How To Wear A Full Body HarnessOctober 25, 2020
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How to wear a full body harness
When working at height if a body harness is required then you should fully understand how it is worn. Many people think it is just a case of throwing on the harness and job one – wrong, there is a lot more to wearing a full body harness. Whilst every type of body harness – non-elasticised webbing or elasticated harness you still need to be aware of the safe use of a body harness.
The first thing you should be familiar with is the Dorsal plate at the rear of the harness. This can be made from rubber, plastic or even form part of the webbing pattern on the harness. The dorsal ring is the most important part as it prevents the ‘D’ ring from slamming you in the back of the head if you have a fall. The ‘D’ ring connects your harness to the anchorage point via attachments. Some body harnesses have an adjustment for height via buckles on the shoulder straps. With this type of harness a simple rule to follow is that you should not be able to touch the Dorsal Plate by reaching from behind your head, or by reaching up from the lumber or lower back region. More modern harness designs have taken away this feature to actually reduce misuse of the harness. The front of the harness should have a chest strap, some harnesses have a metal buckle, and possibly a ‘D’ ring on the front. This is to provide the user with a way of attaching to an anchor, or safe system of work, for example ladder systems. With this type of attachment it is important to note that if the harness is not worn correctly and the user falls then the ‘D’ ring can buckle and hit the wearer in the neck causing considerable injury. Some harness designs have replaced this ‘D’ ring with soft loops as a front connection, as this feature makes the harness safer for the user. So you put on the harness like you would a jacket. Adjust the chest strap so that it is not too tight but tight enough to be comfortable. The leg straps also need to be adjusted accordingly and again it is not a case of just stepping into them. If you are involved in a fall and the leg straps are slack then you can suffer extreme injury to the groin and legs as well as death. The easiest way to gage the correct tension of the leg straps is to tighten it until you can just about get 2 fingers between the webbing and your leg. Two finger tension means placing the middle and index finger perpendicular to the webbing around the front area of the leg. Finally, the most important thing to remember is to lock the harness securely. Each harness with a buckle used for adjustment should have at least one slider to lock it. That’s the plastic or rubber loop that slides up and down the webbing. If the harness is not locked and you are involved in a fall, the movement of the webbing through the buckle can cause the bar tack to shock load against it. The bar tack is rolled over and lightly stitched it is only there to keep the sliders and buckles on the harness. The energy, in a fall, may exceed the strength of this stitching and it will rip apart allowing the bar tack to unroll and pass through the buckle. The end result is that you will fall through the bottom of the harness. Even if you are wearing your harness correctly it is useless if it gets damaged in any way. Once damaged the whole purpose of it protecting you and keeping you safe will no longer apply. Always inspect your harnesses on a regular basis to ensure they fully comply with all health and safety regulations.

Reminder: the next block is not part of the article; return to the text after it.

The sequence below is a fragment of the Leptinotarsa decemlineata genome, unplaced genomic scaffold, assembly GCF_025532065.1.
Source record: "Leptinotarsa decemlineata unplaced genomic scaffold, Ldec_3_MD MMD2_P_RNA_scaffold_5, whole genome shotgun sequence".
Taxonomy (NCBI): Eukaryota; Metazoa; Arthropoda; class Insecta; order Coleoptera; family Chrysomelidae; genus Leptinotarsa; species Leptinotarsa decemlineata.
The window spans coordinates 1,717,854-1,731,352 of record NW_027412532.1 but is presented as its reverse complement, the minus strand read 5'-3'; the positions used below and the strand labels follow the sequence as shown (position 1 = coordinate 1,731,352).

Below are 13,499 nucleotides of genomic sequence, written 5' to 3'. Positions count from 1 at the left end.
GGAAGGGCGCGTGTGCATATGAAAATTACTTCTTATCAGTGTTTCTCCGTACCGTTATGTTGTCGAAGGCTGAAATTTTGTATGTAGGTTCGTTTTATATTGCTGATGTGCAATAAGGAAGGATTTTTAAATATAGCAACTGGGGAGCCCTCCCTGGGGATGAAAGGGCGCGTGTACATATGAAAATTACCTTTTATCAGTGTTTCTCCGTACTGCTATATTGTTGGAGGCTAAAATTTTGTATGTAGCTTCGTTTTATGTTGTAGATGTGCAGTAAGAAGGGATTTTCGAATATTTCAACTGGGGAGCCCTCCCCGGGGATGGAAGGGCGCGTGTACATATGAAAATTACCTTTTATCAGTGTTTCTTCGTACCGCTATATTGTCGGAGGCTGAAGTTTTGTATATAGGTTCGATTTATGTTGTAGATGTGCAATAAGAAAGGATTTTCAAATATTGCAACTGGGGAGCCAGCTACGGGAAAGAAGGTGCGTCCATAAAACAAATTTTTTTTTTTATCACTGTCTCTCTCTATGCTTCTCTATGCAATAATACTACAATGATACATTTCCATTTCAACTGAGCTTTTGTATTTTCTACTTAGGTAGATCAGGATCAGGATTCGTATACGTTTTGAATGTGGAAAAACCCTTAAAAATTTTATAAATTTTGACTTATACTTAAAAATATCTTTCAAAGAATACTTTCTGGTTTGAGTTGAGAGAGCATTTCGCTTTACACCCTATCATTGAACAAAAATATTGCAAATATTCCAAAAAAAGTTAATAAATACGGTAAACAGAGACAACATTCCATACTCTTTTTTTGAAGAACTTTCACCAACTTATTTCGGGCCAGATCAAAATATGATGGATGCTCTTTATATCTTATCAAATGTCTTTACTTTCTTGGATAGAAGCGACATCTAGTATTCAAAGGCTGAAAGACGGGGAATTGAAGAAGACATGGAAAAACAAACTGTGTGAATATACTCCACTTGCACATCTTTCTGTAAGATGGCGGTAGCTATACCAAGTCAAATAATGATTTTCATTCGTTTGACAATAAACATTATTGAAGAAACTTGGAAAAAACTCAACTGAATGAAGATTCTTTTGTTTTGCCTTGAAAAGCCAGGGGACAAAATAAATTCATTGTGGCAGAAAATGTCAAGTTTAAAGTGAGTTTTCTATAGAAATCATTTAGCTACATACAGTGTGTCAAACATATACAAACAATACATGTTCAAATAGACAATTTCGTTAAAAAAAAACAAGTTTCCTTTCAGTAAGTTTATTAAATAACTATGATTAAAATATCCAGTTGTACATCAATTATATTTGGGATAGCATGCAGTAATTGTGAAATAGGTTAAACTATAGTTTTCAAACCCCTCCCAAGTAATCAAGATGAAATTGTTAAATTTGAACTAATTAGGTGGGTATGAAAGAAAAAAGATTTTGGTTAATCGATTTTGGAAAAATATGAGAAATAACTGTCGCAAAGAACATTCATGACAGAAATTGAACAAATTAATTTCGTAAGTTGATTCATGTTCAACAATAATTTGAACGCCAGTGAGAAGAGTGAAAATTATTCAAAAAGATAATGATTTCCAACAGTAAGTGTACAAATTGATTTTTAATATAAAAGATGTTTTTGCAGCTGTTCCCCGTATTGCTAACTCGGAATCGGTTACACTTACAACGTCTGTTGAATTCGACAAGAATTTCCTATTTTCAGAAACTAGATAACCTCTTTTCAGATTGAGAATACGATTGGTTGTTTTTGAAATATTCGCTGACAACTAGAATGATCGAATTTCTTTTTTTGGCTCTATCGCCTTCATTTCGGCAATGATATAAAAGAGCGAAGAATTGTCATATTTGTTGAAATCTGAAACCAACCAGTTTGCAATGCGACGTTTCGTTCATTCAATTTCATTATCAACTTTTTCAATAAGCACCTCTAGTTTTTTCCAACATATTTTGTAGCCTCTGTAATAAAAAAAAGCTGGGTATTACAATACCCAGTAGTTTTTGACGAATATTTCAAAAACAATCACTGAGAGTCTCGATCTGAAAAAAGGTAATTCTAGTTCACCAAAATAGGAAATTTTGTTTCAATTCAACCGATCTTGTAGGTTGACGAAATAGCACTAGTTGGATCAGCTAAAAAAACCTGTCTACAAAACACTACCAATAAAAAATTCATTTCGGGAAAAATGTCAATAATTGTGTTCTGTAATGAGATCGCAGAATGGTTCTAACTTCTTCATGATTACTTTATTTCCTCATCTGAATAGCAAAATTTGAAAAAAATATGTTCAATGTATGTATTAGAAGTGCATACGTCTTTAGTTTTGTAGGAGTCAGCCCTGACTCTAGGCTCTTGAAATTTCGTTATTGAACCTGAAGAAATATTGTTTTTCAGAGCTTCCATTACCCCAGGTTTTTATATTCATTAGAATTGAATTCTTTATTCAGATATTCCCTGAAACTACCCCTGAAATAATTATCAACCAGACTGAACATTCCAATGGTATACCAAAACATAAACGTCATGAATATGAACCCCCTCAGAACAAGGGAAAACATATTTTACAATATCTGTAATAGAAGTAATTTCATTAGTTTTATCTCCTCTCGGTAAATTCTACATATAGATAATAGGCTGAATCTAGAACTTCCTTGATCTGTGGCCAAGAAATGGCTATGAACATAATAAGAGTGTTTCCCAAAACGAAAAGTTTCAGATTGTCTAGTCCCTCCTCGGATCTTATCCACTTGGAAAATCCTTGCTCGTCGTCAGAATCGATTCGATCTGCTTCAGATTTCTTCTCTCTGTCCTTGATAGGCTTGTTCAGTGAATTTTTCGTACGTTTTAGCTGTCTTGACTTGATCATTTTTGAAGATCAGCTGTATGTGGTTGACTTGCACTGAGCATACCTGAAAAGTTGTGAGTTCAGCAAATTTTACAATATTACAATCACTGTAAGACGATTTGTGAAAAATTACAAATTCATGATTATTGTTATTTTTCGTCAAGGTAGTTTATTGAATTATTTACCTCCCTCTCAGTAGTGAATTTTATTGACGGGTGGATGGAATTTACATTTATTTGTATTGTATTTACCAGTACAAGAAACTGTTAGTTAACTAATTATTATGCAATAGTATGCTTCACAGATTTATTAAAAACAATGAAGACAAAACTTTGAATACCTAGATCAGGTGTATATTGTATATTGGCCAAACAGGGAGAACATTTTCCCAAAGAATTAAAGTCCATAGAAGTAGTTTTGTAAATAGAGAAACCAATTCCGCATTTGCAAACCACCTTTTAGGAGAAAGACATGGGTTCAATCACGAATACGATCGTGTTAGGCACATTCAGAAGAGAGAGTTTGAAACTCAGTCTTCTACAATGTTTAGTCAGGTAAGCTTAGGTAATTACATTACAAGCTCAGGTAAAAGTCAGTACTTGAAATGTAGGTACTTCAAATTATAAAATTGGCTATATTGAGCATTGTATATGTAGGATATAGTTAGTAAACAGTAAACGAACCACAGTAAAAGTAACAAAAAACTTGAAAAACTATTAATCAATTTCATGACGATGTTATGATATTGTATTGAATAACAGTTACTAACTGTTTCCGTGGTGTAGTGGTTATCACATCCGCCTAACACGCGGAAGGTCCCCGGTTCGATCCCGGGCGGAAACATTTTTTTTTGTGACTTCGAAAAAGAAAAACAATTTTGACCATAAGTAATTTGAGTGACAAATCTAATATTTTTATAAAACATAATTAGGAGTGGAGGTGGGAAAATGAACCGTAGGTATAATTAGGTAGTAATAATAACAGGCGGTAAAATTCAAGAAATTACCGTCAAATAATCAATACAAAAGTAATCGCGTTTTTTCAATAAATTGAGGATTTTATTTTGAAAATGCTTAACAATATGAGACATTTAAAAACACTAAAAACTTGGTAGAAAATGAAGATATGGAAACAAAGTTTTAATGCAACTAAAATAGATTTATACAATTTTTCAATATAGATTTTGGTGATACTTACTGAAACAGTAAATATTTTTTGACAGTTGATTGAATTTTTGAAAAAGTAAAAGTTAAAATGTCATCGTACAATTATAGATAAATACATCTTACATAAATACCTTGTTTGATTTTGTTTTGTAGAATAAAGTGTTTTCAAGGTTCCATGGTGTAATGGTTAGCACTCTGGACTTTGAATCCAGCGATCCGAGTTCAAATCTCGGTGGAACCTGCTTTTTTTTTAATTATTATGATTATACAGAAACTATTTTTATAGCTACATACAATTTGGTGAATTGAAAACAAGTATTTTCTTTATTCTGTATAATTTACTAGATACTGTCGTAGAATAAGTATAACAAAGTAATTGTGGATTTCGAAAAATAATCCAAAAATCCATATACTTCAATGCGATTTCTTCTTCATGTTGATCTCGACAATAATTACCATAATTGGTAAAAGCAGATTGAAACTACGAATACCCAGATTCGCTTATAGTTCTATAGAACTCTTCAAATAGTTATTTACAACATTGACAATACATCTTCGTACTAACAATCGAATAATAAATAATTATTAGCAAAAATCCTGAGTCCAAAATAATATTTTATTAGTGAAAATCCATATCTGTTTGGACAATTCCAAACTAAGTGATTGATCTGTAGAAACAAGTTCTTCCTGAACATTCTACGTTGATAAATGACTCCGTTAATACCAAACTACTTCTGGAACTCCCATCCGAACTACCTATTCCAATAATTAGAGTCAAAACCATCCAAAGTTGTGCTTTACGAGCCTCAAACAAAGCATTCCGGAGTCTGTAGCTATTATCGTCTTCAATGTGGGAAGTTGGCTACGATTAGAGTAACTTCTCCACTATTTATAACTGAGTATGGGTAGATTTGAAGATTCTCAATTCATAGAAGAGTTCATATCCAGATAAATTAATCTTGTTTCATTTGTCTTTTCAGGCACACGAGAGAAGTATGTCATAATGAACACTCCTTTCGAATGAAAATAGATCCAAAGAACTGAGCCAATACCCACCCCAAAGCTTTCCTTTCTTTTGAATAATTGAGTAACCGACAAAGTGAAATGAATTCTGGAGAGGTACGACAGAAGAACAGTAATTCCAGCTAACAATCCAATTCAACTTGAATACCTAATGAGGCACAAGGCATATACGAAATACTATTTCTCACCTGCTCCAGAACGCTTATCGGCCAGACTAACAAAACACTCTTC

How to wear a full body harness